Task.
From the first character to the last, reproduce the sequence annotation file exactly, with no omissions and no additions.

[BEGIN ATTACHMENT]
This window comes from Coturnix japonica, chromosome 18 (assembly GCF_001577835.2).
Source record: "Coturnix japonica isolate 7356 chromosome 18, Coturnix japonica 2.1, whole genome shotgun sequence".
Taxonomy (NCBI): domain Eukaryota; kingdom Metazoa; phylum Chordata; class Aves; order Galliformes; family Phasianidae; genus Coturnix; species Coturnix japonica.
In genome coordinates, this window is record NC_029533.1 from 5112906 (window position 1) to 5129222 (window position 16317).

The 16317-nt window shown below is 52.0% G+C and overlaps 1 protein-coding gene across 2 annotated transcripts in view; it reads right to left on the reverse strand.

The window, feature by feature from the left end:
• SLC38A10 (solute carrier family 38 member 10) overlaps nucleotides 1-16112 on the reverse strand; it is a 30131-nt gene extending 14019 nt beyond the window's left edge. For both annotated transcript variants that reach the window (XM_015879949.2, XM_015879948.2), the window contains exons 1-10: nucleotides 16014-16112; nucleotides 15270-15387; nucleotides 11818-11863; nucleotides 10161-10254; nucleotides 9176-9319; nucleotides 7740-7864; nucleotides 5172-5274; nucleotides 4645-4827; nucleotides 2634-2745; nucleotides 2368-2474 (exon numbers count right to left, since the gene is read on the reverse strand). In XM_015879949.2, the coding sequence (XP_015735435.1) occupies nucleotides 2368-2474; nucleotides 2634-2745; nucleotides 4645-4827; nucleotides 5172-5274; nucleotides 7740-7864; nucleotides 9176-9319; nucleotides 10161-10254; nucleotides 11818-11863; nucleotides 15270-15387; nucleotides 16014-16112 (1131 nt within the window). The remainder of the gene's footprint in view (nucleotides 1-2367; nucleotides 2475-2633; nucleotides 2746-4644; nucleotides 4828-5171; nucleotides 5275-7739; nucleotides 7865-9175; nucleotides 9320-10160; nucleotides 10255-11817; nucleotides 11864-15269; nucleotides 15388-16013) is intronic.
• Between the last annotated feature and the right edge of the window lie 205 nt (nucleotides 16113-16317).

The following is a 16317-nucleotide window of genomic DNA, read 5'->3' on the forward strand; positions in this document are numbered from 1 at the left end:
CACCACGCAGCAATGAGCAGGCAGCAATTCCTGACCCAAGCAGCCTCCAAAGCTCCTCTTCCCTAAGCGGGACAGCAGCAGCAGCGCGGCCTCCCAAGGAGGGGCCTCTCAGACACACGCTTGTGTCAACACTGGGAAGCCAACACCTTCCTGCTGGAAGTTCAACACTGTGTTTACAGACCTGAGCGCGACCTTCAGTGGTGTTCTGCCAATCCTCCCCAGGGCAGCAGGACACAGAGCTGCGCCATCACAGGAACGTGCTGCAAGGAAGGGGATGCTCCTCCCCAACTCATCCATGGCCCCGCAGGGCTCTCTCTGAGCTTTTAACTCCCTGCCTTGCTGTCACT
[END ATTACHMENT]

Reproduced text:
This window comes from Coturnix japonica, chromosome 18 (assembly GCF_001577835.2).
Source record: "Coturnix japonica isolate 7356 chromosome 18, Coturnix japonica 2.1, whole genome shotgun sequence".
Taxonomy (NCBI): domain Eukaryota; kingdom Metazoa; phylum Chordata; class Aves; order Galliformes; family Phasianidae; genus Coturnix; species Coturnix japonica.
In genome coordinates, this window is record NC_029533.1 from 5112906 (window position 1) to 5129222 (window position 16317).

The 16317-nt window shown below is 52.0% G+C and overlaps 1 protein-coding gene across 2 annotated transcripts in view; it reads right to left on the reverse strand.

The window, feature by feature from the left end:
• SLC38A10 (solute carrier family 38 member 10) overlaps nucleotides 1-16112 on the reverse strand; it is a 30131-nt gene extending 14019 nt beyond the window's left edge. For both annotated transcript variants that reach the window (XM_015879949.2, XM_015879948.2), the window contains exons 1-10: nucleotides 16014-16112; nucleotides 15270-15387; nucleotides 11818-11863; nucleotides 10161-10254; nucleotides 9176-9319; nucleotides 7740-7864; nucleotides 5172-5274; nucleotides 4645-4827; nucleotides 2634-2745; nucleotides 2368-2474 (exon numbers count right to left, since the gene is read on the reverse strand). In XM_015879949.2, the coding sequence (XP_015735435.1) occupies nucleotides 2368-2474; nucleotides 2634-2745; nucleotides 4645-4827; nucleotides 5172-5274; nucleotides 7740-7864; nucleotides 9176-9319; nucleotides 10161-10254; nucleotides 11818-11863; nucleotides 15270-15387; nucleotides 16014-16112 (1131 nt within the window). The remainder of the gene's footprint in view (nucleotides 1-2367; nucleotides 2475-2633; nucleotides 2746-4644; nucleotides 4828-5171; nucleotides 5275-7739; nucleotides 7865-9175; nucleotides 9320-10160; nucleotides 10255-11817; nucleotides 11864-15269; nucleotides 15388-16013) is intronic.
• Between the last annotated feature and the right edge of the window lie 205 nt (nucleotides 16113-16317).

The following is a 16317-nucleotide window of genomic DNA, read 5'->3' on the forward strand; positions in this document are numbered from 1 at the left end:
CACCACGCAGCAATGAGCAGGCAGCAATTCCTGACCCAAGCAGCCTCCAAAGCTCCTCTTCCCTAAGCGGGACAGCAGCAGCAGCGCGGCCTCCCAAGGAGGGGCCTCTCAGACACACGCTTGTGTCAACACTGGGAAGCCAACACCTTCCTGCTGGAAGTTCAACACTGTGTTTACAGACCTGAGCGCGACCTTCAGTGGTGTTCTGCCAATCCTCCCCAGGGCAGCAGGACACAGAGCTGCGCCATCACAGGAACGTGCTGCAAGGAAGGGGATGCTCCTCCCCAACTCATCCATGGCCCCGCAGGGCTCTCTCTGAGCTTTTAACTCCCTGCCTTGCTGTCACT